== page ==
December 22, 2021 | Updated: December 21, 2021
The latter half of 2021 saw the global supply chain struggle mightily. Disruptions stemming from the pandemic, labor shortages, cyberattacks, increased consumer demand for goods and other global factors collided to cause unprecedented bottlenecks and backlogs.
Experts predict that supply chain-related issues will persist into 2023, despite efforts from the public and private sectors to improve the situation.
In the consumer electronics industry, more than 70 percent of U.S. smartphone retailers faced shortages. The situation in the automotive industry was even more difficult.
“Recovery from these shortages has been slow because of the continuing impact of COVID in many countries, as well as some changes in the workforce that resulted in worker shortages that impacted the supply chain,” said Tom Coughlin, IEEE Life Fellow. “For this reason, I suspect that recovering from these supply chain issues will take many months and even years to resolve fully.”
There are several technologies that show promise for easing supply chain disruption. Looking ahead, modernizing the supply chain – factories, ports, warehouses etc. – is a critical component of ensuring a more secure and reliable future.
Blockchain For Improved Traceability and Transparency
Global supply chains are difficult to track and trace as they are complex processes, generally composed of manufacturers, suppliers, logistics companies and retailers all working together. The implementation of blockchain technology for supply chain authentication and control will play a significant role in improving the traceability and transparency in the movement of goods through the supply chain process.
Typically, supply chains rely on time-consuming, paper-based processes that lack transparency and leave plenty of room for error. However, with the help of blockchain, businesses are able to create a smarter and more secure supply chain, as products can be tracked through a clear and solid trail with real-time updates and validation of information.
“People are abandoning paper as a way to convey information: digitally signed documents, potentially registered in blockchains for transparency, are much better in terms of agility and security,” said IEEE Member Marcos Antonio Simplicio Jr.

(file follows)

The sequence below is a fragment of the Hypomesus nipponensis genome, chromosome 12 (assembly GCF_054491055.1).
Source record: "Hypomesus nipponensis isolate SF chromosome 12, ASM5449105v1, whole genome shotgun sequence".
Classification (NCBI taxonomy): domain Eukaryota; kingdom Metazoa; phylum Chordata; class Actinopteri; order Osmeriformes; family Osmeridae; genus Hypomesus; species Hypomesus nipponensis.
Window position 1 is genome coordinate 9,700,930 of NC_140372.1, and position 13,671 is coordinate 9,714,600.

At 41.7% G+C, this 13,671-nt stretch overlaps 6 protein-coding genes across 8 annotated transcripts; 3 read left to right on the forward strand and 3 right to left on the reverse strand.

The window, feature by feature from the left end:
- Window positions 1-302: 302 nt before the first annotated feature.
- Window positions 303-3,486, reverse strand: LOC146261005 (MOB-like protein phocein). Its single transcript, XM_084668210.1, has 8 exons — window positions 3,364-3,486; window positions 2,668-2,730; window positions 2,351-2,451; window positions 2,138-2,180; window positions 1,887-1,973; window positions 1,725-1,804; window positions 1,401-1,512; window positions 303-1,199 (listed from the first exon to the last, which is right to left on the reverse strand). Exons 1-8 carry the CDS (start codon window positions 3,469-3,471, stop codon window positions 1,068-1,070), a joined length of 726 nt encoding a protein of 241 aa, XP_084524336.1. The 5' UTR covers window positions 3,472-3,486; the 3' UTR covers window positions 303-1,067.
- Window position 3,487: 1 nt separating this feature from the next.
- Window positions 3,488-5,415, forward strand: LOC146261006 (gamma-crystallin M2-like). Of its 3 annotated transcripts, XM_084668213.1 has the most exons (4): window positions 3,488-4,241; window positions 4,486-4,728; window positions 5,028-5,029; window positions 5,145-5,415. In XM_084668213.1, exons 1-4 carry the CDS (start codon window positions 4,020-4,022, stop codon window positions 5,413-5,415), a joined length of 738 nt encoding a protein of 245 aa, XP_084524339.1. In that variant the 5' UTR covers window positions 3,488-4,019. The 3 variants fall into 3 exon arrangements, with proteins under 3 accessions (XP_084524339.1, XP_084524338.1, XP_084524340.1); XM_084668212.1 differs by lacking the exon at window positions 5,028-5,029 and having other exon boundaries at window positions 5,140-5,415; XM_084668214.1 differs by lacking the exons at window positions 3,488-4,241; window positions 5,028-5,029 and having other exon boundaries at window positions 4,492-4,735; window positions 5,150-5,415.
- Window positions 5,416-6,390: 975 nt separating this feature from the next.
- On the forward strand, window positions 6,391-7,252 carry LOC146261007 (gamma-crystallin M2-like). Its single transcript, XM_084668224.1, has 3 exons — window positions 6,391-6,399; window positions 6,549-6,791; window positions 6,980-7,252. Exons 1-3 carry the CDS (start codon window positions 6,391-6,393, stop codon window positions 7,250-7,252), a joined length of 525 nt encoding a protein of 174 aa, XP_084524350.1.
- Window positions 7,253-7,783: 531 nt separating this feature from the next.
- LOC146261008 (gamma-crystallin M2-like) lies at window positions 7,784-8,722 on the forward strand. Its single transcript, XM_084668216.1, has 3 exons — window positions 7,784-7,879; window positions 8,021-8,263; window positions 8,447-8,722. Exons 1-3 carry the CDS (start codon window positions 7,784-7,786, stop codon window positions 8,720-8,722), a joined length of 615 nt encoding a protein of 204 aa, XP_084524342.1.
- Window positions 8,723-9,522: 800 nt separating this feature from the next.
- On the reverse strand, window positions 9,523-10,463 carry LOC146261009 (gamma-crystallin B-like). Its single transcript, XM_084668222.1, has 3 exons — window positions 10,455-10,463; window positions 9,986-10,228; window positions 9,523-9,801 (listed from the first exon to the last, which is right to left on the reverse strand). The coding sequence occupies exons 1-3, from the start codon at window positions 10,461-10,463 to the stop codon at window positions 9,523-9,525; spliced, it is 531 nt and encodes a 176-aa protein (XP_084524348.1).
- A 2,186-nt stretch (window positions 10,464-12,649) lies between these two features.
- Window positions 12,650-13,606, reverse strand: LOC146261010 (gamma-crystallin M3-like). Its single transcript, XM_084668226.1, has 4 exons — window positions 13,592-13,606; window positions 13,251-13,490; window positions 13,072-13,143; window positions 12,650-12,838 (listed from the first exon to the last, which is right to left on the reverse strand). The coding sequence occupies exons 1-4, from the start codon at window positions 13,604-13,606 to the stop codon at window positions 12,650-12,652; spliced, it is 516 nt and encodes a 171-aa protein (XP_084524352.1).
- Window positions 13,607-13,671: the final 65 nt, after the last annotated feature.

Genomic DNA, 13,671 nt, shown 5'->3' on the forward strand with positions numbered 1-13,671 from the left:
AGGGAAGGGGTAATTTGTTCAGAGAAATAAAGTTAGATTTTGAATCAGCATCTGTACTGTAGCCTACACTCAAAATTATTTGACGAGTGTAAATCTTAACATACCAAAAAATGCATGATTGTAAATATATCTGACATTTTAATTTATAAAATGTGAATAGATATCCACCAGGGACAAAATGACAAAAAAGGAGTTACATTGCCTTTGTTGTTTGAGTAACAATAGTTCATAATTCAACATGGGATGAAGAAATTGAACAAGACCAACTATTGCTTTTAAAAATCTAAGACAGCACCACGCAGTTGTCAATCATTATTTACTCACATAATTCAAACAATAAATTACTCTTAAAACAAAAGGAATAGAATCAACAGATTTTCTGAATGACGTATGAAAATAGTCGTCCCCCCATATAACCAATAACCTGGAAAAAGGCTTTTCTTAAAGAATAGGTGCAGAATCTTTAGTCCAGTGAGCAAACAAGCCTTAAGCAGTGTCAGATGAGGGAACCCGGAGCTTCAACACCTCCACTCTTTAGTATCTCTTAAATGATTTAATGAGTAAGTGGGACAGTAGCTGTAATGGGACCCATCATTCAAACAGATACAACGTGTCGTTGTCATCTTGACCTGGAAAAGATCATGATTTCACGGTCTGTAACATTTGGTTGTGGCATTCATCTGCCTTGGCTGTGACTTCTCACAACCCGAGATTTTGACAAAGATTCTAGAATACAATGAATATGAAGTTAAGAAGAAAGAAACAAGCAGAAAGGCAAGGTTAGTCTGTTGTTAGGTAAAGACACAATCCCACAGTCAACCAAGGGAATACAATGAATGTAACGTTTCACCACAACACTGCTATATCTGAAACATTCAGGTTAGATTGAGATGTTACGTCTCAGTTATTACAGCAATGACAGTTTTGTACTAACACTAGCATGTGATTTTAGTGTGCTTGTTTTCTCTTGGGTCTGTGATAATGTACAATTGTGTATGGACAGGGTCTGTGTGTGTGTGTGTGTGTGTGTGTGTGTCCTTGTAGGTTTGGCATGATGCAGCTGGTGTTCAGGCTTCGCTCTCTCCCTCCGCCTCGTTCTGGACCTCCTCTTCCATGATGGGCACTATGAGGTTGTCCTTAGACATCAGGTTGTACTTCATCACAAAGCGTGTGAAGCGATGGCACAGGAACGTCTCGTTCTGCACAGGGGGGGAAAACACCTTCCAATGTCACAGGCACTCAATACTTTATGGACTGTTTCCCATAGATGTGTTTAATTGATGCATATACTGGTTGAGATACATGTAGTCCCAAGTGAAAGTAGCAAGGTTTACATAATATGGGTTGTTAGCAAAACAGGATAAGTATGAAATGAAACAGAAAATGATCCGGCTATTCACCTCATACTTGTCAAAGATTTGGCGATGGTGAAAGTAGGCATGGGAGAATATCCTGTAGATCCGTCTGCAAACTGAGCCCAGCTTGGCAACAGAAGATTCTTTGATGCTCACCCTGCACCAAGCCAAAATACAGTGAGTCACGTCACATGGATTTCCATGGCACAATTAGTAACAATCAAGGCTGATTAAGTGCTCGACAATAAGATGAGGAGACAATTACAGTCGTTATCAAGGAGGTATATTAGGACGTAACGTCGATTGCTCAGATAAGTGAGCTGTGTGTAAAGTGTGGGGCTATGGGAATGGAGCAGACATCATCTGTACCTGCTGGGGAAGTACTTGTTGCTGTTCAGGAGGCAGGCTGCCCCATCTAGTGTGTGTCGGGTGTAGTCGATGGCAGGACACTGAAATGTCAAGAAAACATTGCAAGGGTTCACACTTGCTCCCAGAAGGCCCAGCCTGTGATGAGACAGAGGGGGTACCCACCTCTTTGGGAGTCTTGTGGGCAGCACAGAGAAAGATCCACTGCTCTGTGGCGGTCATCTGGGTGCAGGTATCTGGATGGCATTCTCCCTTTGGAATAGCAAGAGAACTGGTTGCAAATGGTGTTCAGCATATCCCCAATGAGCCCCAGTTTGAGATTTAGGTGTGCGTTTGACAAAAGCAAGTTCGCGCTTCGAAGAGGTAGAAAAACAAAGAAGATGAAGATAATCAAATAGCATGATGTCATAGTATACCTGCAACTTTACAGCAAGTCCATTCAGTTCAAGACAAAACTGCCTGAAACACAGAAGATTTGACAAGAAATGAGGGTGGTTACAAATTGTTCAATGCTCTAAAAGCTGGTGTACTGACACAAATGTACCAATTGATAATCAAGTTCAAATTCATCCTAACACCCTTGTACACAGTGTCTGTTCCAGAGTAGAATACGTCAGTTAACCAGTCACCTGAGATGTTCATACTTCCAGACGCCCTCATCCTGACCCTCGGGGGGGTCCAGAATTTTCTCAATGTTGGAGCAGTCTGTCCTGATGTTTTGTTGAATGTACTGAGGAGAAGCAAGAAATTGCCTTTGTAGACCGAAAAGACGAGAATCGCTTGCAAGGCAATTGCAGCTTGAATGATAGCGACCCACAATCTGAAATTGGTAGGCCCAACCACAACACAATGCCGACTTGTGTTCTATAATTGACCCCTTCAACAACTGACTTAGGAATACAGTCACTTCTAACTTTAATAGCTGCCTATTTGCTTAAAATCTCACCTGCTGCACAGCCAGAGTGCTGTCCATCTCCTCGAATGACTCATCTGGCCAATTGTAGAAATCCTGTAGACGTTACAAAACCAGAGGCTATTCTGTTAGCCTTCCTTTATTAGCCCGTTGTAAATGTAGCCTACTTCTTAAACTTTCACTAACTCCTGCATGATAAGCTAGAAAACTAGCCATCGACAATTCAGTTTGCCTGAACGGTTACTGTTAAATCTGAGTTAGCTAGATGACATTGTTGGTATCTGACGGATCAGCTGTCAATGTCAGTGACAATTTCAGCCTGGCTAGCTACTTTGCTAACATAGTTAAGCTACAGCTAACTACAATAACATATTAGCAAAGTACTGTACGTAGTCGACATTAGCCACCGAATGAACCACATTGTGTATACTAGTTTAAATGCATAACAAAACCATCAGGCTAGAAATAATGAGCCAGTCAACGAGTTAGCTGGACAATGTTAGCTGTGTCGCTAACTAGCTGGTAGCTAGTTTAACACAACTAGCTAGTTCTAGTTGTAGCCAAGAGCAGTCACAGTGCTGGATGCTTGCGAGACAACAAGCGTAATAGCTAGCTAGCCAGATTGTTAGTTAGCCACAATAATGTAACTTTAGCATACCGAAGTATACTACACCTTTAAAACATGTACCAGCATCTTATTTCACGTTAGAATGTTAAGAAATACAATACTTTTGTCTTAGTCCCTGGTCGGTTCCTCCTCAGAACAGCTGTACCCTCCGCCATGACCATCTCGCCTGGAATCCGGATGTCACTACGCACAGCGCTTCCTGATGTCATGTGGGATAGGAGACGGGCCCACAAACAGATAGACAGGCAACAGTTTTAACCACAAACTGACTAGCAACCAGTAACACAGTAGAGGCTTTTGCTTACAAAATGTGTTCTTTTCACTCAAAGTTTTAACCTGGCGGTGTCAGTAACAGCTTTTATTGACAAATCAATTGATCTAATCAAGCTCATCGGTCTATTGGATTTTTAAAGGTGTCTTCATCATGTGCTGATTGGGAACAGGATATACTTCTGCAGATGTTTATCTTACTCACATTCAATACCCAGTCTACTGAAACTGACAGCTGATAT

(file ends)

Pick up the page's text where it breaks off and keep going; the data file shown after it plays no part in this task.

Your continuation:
Automation for Improved Logistics Management
Supply chain automation is a key component of streamlining operational processes, according to Coughlin.
Local, highly automated factories can help reduce the length of the supply chain. But logistics technology could also put a dent in the problem. Companies are experimenting with platooned trucks that put one driver in control of multiple vehicles that follow closely behind. The use of advanced driver-assistance systems (ADAS) may also reduce the stress on drivers.
“Similarly, more automated material handling and delivery, including highly automated shipping, could reduce the impact of events such as pandemics,” Coughlin said.
Enhanced Cybersecurity Efforts to Mitigate Supply Chain Attacks
In the past 12 months, there have been several large-scale cyberattacks against critical infrastructure, causing major disruption across the supply chain. It is critical that organizations take the necessary steps to enhance their cybersecurity efforts and mitigate these attacks.
Technologies like IoT, for example, can be used to monitor the movement and condition of products across the supply chain. At the same time, they increase the threat surface.
“Cybersecurity prevents those systems from being taken over by attackers, nullifying all of their benefits,” Simplicio said.
Supply Chains Will Continue to Evolve
The pandemic revealed the many vulnerabilities of the global supply chain and made the need for modernization clear. The supply chain has a long road ahead before it will be fully recovered.
“I think we will see greater degrees of automation used in material handling as well as manufacturing, often using AI to control production and delivery using blockchain authentication technologies. I also think we will see some shrinkage in the supply chain, as some production will move closer to demand in highly automated factories,” said Coughlin.
Interested in learning how to use blockchain technology to alleviate supply chain shortages? These 5 courses point the way.